Manufacturers have to determine from both their suppliers and their customers how suitable those companies will be as a supply chain partner.
When it comes to risk management, the supply chain cash cycle begins with a sale, i.e., when the customer signs a purchase order, explains Christopher Smith, vice president for finance and administration with SAIC, a provider of scientific, engineering, and technology applications. Once that happens, it's important to understand what could happen if the terms of that PO are not met. The biggest risk with a customer is they'll fail to pay you, while the biggest risk with a supplier is they'll fail to deliver on what they promised.
If your customer doesn't pay you, what impact will that have on your operations? Some of the implications, according to Smith, include: missed revenue and net income forecasts, lower operating cash on hand (and fewer opportunities to reinvest in your core business), loss of costs already expended in fulfilling a customer order, and the impact to the balance sheet (fewer tangible assets). "It takes 5X new revenue to make up for one defaulted payment," Smith notes.
It all boils down to how big a credit risk a potential customer might be, and Smith cites the "four Cs" of credit: character, capacity, conditions and capital. The goal is not only to be able to adequately identify credit risk, but to have a strategy in place in case a customer does indeed default. So besides fully vetting a potential customer (its payment history with other suppliers, the strength of the market or industry it's in), Smith suggests digging even deeper to predict any events that might cause the customer to fail to pay you, such as:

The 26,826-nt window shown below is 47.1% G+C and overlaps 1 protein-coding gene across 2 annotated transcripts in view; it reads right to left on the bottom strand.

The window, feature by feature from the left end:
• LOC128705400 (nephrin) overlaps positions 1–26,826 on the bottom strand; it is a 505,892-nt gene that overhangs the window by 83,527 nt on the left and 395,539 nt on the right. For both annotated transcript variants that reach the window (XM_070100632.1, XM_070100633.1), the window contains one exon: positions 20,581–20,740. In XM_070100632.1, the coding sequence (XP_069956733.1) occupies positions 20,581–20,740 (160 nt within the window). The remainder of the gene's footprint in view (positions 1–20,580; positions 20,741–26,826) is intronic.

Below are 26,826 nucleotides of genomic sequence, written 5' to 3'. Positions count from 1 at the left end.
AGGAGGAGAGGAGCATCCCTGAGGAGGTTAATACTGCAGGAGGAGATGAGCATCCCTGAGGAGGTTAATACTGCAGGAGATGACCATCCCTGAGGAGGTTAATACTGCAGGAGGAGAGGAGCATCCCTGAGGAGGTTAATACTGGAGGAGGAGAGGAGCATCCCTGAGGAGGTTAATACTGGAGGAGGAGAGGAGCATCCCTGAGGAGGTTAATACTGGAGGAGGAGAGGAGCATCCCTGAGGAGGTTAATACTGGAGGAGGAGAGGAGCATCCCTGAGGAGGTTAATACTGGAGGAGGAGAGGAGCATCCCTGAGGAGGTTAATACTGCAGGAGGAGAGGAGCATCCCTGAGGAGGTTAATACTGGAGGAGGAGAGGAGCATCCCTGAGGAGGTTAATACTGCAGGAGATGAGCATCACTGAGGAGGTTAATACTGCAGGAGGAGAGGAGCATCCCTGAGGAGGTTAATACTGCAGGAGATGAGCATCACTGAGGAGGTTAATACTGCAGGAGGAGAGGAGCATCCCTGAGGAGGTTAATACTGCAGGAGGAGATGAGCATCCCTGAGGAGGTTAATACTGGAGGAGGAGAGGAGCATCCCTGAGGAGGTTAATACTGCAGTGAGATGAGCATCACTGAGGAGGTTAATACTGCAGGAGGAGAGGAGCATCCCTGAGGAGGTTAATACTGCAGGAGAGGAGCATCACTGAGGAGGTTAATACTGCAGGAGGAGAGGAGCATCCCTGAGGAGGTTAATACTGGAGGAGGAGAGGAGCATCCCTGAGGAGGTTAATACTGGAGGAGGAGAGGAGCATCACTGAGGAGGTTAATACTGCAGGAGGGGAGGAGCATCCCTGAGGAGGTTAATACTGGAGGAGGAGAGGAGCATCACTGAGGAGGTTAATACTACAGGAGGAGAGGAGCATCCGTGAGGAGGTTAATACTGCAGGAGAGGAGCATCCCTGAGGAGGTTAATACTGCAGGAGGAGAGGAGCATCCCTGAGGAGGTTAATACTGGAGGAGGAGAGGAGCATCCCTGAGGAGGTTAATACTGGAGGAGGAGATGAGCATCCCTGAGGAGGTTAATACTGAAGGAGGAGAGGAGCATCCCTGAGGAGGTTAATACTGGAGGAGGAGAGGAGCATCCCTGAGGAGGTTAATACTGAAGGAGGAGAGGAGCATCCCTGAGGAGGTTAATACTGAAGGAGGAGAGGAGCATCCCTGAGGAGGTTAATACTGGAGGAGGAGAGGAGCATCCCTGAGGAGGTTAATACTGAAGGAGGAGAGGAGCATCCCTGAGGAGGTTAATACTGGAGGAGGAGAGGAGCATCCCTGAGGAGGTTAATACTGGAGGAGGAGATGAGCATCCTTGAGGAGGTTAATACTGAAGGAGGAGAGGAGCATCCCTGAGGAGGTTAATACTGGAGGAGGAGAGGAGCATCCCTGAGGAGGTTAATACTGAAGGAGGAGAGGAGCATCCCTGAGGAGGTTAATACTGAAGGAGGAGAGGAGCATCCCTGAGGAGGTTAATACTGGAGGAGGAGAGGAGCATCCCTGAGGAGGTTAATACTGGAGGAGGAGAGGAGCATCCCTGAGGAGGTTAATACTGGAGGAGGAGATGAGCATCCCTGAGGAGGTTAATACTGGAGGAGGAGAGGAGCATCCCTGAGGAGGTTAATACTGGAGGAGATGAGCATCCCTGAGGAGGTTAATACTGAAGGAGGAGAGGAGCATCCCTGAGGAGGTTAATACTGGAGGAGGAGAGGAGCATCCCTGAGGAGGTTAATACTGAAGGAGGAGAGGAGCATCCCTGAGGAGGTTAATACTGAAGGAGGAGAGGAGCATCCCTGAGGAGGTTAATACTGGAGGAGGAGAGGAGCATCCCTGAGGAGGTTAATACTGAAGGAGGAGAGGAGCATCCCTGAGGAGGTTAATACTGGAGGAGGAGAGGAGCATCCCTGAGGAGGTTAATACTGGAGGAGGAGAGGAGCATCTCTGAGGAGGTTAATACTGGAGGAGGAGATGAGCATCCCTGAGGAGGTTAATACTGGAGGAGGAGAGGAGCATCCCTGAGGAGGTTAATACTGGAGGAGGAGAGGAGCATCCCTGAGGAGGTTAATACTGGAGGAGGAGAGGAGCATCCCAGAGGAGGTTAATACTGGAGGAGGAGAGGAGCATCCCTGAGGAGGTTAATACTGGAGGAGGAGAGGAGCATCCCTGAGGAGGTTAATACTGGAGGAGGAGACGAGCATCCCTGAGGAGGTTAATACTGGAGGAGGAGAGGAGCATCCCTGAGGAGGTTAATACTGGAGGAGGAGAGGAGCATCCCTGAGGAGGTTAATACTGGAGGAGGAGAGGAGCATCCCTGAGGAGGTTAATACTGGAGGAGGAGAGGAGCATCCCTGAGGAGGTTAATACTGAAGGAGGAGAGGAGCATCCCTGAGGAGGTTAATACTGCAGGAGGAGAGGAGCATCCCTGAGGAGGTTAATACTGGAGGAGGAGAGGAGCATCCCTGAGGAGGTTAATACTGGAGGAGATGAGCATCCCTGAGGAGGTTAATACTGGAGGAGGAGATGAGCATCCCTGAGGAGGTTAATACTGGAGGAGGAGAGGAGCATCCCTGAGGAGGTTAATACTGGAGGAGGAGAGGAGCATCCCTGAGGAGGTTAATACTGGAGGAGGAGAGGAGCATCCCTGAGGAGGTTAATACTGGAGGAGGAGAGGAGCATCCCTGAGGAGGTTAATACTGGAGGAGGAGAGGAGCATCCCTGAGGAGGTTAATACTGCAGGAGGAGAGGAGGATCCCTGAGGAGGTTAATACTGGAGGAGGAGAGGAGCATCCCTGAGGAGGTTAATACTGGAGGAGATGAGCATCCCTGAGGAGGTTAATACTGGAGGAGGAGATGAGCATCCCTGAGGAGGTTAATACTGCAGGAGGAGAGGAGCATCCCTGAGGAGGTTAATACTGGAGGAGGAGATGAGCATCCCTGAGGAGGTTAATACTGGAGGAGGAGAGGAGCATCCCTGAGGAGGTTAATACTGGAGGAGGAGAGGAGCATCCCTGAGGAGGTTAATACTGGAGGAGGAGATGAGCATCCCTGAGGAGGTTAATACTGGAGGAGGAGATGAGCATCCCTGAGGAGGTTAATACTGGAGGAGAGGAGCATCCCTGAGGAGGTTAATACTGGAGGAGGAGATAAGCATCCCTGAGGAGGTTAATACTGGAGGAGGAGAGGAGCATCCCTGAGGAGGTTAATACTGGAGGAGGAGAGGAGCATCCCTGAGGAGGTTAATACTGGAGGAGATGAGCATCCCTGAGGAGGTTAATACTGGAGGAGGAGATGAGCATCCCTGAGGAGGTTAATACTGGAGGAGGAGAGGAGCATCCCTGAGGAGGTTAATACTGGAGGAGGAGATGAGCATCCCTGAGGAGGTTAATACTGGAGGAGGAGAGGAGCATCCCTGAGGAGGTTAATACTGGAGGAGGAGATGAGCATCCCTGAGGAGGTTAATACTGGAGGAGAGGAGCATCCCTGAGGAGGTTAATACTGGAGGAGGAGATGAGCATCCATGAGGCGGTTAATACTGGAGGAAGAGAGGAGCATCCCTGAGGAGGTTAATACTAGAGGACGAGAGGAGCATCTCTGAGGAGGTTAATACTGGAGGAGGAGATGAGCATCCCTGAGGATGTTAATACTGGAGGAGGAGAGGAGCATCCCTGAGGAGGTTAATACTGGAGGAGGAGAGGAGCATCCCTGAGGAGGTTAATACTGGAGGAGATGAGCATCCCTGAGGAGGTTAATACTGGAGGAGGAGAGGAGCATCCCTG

- How much money will they owe you at any one time?
- Can you repossess or secure your goods?
- How quickly can you stop shipping product to them if they breach the contract?
Similar considerations come up when the risk is on the side of a supplier, Smith notes, with the additional element of how important that supplier is to your ability to complete a project. "The criticality of what a supplier is providing is an integral part of the risk evaluation and mitigation process," he says.
Ultimately, what you have to determine from a supplier is how suitable the company will be as a supply chain partner. "If they can perform but cannot financially survive, then they're not a good supply chain candidate," Smith says. "And if they are financially viable but cannot perform, they're also not a good supply chain candidate."
Not every risk element is going to be of equal importance while evaluating supply chain partners, Smith adds. For instance, while payment history is of high importance for a potential customer, it's of low importance when evaluating a supplier. Conversely, the ability to obtain bonding or surety is low for a customer, but high for a supplier.
In either case, risk management involves the process of discovery that includes a review of as much information (publicly availably and otherwise) as possible, including financial reports, analysis, scoring and credit ratings. A standard rule-of-thumb SAIC follows is to assign five to six analysts for every billion dollars of business at stake.
In addition to getting accurate, timely and extensive information on your trading partners, Smith emphasizes the importance of considering worst-case scenarios: What could happen to your partner over time and how can you minimize that impact to your business?
"Maintain the ability to cancel a contract in the event of non-payment for a customer, or non-performance for a supplier," he says, "so if necessary, you can achieve the easiest dismissal possible."